Through the on-going marine planning process, the Irish Government identified that the sustainability of seaweed natural resources underpins the licensing regime for seaweed harvesting. The aim of this project is to develop a better understanding of the Irish seaweed resource around the Irish coastline, which will contribute to a biomass assessment for certain types of seaweed.
Ascophyllum Nodosum is the primary species harvested. It grows on rocky surfaces near the seashore and is harvested by hand at low tide. Small amounts of other species are also harvested.

Development of methods for characterisation and conservation assessment of Inshore Reef Habitats

The definition of marine habitats as ordinated biological community complexes can allow variations in structure and prevalence of species to be used to show change that may be linked to environmental pressures. To date, the inshore intertidal and subtidal reef has not been the subject of the same degree of focused surveys as the offshore. As a result, Ireland’s knowledge of the communities that occur here is qualitative and patchy.

Fish species occurrence and food-web dynamics in a coastal lagoon

This project will establish a fish species list, including the marine and diadromous species, study their diet and establish the relative energy inputs (Carbon and Nitrogen) from both freshwater and marine sources. The project will provide baseline information on a vulnerable habitat (coastal lagoon) classified as an Annex I priority habitat (“in danger of disappearance”) under the EU Habitats Directive (EU, 1992). Also relevant to Descriptor 1 in the MFSD, setting a baseline for species and habitats identified under national and international legislation, such as the Clew Bay Complex SAC.

Multidisciplinary Digital Aerial Mapping of the Marine Coastal Environment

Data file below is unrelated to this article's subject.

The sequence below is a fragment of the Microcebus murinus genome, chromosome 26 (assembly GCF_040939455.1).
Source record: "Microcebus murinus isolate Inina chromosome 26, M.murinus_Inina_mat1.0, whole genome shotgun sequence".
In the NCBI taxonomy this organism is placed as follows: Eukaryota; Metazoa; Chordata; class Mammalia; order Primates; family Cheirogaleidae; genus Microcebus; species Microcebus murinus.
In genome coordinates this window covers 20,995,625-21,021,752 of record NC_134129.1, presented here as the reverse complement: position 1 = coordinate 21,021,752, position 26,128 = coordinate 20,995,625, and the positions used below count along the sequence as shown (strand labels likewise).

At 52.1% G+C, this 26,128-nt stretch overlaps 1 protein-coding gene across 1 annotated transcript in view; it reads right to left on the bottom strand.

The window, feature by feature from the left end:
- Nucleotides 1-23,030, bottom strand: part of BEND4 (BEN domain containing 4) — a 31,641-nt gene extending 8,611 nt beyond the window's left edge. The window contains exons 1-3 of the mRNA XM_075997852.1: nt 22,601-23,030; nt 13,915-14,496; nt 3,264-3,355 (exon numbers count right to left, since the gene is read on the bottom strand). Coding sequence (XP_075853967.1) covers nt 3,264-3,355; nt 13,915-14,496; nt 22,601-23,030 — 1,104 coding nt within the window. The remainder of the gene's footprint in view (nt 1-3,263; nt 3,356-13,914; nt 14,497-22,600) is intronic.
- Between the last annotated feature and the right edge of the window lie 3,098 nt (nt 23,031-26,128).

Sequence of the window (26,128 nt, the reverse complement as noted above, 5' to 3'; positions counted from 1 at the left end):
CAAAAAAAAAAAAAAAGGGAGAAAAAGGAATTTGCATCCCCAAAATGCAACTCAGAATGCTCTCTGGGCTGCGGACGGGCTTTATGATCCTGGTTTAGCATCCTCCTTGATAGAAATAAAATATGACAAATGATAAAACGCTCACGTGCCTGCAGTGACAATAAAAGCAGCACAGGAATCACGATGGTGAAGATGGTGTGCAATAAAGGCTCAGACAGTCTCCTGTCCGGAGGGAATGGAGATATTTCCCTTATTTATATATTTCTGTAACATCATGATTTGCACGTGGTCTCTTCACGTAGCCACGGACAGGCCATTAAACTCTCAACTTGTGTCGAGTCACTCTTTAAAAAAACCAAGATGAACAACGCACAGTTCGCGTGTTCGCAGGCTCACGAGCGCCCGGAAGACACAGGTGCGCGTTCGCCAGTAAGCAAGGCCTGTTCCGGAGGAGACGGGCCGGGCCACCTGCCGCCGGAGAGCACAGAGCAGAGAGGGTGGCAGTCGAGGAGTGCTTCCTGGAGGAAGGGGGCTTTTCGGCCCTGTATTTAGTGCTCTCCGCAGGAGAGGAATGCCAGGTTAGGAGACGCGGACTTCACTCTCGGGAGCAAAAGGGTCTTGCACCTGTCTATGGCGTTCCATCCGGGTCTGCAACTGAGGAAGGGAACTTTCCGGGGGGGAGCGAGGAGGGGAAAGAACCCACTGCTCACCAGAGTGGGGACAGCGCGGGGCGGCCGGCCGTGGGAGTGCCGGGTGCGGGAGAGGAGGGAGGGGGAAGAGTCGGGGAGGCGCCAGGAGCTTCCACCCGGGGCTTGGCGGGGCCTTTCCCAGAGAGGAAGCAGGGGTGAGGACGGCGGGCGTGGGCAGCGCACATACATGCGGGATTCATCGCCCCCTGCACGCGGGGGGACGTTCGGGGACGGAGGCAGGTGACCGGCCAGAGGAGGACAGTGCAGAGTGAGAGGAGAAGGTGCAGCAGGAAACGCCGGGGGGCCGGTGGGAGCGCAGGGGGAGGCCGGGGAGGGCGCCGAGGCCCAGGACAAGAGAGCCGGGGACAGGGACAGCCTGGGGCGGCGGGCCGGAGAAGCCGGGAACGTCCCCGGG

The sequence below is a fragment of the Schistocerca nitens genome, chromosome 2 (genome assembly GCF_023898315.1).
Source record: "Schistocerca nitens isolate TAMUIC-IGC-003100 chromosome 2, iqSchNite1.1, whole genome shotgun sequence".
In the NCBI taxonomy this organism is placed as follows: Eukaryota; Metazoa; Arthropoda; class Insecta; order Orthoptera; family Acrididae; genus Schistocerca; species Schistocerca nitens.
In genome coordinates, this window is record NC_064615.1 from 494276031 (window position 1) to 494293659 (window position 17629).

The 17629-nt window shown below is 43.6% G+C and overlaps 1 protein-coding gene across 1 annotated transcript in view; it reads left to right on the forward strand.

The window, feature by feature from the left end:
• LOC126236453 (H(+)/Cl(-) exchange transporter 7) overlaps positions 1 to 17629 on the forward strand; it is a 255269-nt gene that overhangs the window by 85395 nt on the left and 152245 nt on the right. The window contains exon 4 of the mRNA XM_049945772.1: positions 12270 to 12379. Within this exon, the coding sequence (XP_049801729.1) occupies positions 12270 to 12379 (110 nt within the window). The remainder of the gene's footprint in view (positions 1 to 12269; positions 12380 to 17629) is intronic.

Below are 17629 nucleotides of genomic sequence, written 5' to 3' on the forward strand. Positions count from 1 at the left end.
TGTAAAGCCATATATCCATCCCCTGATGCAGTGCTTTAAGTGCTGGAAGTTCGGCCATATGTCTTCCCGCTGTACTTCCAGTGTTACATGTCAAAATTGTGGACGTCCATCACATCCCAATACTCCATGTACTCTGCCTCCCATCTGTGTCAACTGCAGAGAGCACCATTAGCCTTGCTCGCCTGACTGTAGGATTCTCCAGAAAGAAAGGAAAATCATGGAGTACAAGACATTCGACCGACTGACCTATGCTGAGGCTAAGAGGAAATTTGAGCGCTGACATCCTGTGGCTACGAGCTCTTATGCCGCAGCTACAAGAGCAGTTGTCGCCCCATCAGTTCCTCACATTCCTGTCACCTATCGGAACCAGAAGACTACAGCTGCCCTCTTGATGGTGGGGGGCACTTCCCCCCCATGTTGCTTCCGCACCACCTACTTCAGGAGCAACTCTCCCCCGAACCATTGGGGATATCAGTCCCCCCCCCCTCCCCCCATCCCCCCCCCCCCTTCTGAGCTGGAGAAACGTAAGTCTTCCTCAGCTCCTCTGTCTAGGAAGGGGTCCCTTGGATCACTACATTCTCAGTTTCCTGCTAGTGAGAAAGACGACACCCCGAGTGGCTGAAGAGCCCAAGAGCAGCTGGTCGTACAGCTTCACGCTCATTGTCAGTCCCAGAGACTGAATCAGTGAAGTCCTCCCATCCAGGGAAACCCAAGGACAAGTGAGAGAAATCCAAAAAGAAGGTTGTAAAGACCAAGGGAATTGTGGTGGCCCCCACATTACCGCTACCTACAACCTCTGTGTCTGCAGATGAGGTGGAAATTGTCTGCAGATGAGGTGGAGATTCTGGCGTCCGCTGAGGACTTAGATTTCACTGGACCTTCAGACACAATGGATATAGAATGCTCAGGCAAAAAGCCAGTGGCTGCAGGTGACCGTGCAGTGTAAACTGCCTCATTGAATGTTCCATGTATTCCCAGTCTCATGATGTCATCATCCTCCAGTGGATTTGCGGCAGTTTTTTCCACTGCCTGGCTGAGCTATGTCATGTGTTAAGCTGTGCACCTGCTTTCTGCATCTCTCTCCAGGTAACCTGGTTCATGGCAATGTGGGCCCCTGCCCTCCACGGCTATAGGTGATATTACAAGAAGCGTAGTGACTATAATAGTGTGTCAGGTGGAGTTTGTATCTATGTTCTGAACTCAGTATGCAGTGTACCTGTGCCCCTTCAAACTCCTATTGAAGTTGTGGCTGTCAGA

There are a number of data gaps on the marine coastal environment which limits Ireland’s capacity to report to various EU Directives such as the Habitats and Birds Directives, MSFD and MSP.  These include the monitoring and assessment of coastal habitats and wildlife populations and assessing the effects of human activities on these features. Furthermore these ecological and landscape features are difficult to access and assess using traditional ground based survey methods.

National Sediment Sampling and Seabed Imagery Catalogue

The aim of this project is to develop an integrated national sediment sampling and seabed imagery catalogue. It will provide a ‘signpost’ to the multiple sources of seabed data. The integration of this information will be vital to support the National marine planning process, in terms of habitat mapping, climate change assessment, resource assessment (e.g. aggregates) and invasive species incidence.

Seabed sediment and ecosystem data collection in support of MSFD, Natura and Habitat mapping

This proposes to conduct intense sediment sampling and environmental data collection surveys on areas of interest in coastal waters to develop high resolution sediment and habitat maps. Knowledge of offshore and coastal seabed sediment characteristics enable marine spatial planning decisions and contribute to fisheries resource management, aquaculture site selection, habitat mapping, conservation objectives and reporting under various environmental legislation including the Marine Strategy Framework Directive.

Synthesis and development of advisory products: SeaRover Phase 3

The EMFF Offshore Reef project, SeaRover (Sensitive ecosystem Assessment & ROV Exploration of Reef) was a three-year project (2017-2019). Project objectives were to map offshore reef habitats with a view to protecting them from deterioration due to fishing pressures.This project will synthesise the output of all three surveys and, in consultation with the most important end-users, map out how the data should be disseminated, analysed and developed into products and tools used for policy support.